You had this purgatory that the WCW/NWA, those guys were like, “Hey, we’re purists. We’re wrestling and it’s not real — wink, wink — but it’s more real.” Well, no, if it’s not real, it’s not real. Here’s the analogy with sports betting. Probably the thing I say the most often is your chance of winning as a sports bettor — talking to the nation, all the listeners — is about the same as making the NBA. Some of you are going to be able to do that, just like some high school kids make the NBA, but most of you aren’t. There’s nothing wrong with that.
If you know that you’re negative EV, then you look at it as recreation. If you look at it as recreation, you don’t fool yourself that you’re in this for an investment, that this is a money-making endeavor. It doesn’t mean you can’t win in any given week or month or even year. It doesn’t mean that you might not surprise yourself and be that one in a long shot that has enough talent, willpower, discipline, work ethic to do it, but most won’t. If they’re doing it for fun, there’s no harm in that.
So, we very much strive to help people win more, but winning more is very different than winning long-term and profiting. That distinction frees us up so much. One, we can be honest. Anyone who’s not saying this is lying. I always say there’s a lot of great information providers out there. Pregame is one of them we hope, but there’s a lot of great ones. The ones to run away from are the ones that say it’s easy to win, because you know they are scamming. The ones that say it’s hard to win, but we think we’ve got the answer — okay be skeptical, but at least they’re being honest about that.
A long time ago, we freed ourselves of any thought of being anything but 100 percent honest about it’s tough to win, now let’s all have some fun. I know that’s a different audience than most of the shows, but I think that’s one of the drivers of our success. Also finally, a driver of the fact that we’re able to reach the casual better or even the non-bettor because we’re not trying to pass a purity test and we’re not trying to fool anyone that this is easy to win.
Noe: How many years have you been working in the sports betting industry and what made you initially want to get into it?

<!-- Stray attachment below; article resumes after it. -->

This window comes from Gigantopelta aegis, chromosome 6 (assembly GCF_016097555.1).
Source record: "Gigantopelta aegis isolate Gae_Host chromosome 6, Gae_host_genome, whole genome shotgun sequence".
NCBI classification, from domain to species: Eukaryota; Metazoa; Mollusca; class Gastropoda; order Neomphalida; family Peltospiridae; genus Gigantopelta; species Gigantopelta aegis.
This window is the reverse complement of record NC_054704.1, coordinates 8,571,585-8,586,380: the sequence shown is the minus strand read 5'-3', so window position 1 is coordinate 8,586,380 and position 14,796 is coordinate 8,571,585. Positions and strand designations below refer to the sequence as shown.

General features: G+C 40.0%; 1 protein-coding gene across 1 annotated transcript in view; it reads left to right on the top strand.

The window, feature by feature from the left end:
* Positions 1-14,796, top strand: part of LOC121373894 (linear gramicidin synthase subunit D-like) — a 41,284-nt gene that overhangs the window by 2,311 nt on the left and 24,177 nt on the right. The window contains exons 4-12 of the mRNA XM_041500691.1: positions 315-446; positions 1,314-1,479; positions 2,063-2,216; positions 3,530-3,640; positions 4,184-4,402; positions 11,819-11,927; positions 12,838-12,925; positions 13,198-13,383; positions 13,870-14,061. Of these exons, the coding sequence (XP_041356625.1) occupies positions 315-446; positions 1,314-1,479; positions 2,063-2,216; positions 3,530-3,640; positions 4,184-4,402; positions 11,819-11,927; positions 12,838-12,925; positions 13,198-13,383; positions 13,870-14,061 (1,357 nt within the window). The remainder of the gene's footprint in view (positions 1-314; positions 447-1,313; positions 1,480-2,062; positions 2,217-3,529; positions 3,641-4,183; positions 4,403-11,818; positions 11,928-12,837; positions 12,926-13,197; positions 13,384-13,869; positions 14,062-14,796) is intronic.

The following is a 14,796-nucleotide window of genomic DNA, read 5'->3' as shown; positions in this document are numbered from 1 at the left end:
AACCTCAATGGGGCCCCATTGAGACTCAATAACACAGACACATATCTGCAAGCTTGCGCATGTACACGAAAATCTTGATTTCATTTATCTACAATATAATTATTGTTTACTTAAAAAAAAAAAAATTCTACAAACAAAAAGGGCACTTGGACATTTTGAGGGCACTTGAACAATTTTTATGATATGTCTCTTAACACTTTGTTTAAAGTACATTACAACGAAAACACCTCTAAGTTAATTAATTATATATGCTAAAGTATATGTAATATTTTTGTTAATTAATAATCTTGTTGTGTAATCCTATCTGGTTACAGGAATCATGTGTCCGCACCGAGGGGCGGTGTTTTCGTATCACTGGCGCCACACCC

RJ: I graduated from Ohio State in 1992 with a finance degree. I did quite well in school. Now in high school I did horribly, and I grew up in a small town in Ohio — 4,000 people, zero stop lights, one fast-food place, it was a Dairy Queen, but it closed for five months of the year during the winter, so you had to get your Brazier Burger when the weather was fine. Going to Ohio State obviously was big change, going to Columbus, and I decided, hey, I think I can do this. I applied myself.
As it was discussed — the New York Times did an article a couple of years ago that I was involved in — they really thought it was fascinating that I was accepted into Harvard Law School after. It was like, “Who’s this guy who’s in gambling who could have went to Harvard Law School?” It really was not just, hey, I hate the straight world. There’s a lot of hypocrisy I don’t like about the conventional straight world, but it was more that I thought this industry doesn’t have as many serious people in it. Maybe serious isn’t the word, but they don’t have as many corporate types in it.
My thinking at the time was, hey, I’m pretty good at this finance stuff, but there’s certainly a ton of people better than me. I also thought — and this was certainly the case at the time when I was in my mid-20s — there’s a lot of people that know a lot more about sports betting than me, but I didn’t feel like there were a lot that knew both as well as I did. As time passed, I think that’s proven out to be generally true.
Now we’re seeing with legalization some really serious players getting involved: the venture capitalists, the Silicon Valley types, and the corporate types. I very much welcome that, because it’s back to the idea of the old-timers versus the emerging new market. I believe that the hypertalented, fresh-thinking groups that come into this industry on the bookmaking side and the content side are just going to produce a better product for the gambler.
Ultimately — and I say this sincerely because I can promise you I have personal goals and personal interests, but I’ve aligned myself with the bettor. I really believe that one of the biggest mistakes the mainstream media companies have made, the ESPN’s of the world — and I very much like ESPN in many ways. I don’t like everything, but to me it’s not FOX versus ESPN. It never has been and it won’t be for me ever, but I think they make a mistake when it comes to their sports betting coverage.
Not naming names and I’m not looking to be negative about any individual, but unless I’m mistaken they don’t have one person on payroll that is full-time with gambling. To think about the concept that there’s a subindustry that’s so big and so emerging and it’s, “Hey, let’s get this part-time guy that writes about high school football for the online edition of his local newspaper.” That guy might be a great guy, he might not be. Who knows and who cares? It’s how much does he know about sports betting?
Here’s why they tend to do that. What are the credentials in sports betting? If you’re looking for a doctor, he better have an MD. You better figure out how good the school he went to was, or the specialization, or all of these other ways to be credentialed. Well, as a sports bettor you don’t get a degree. You don’t get in a Hall of Fame typically. What have the big media companies done? They’ve leaned on amateur writers who then don’t know who to go to because there’s not a credentialed list, so they go to the sportsbooks.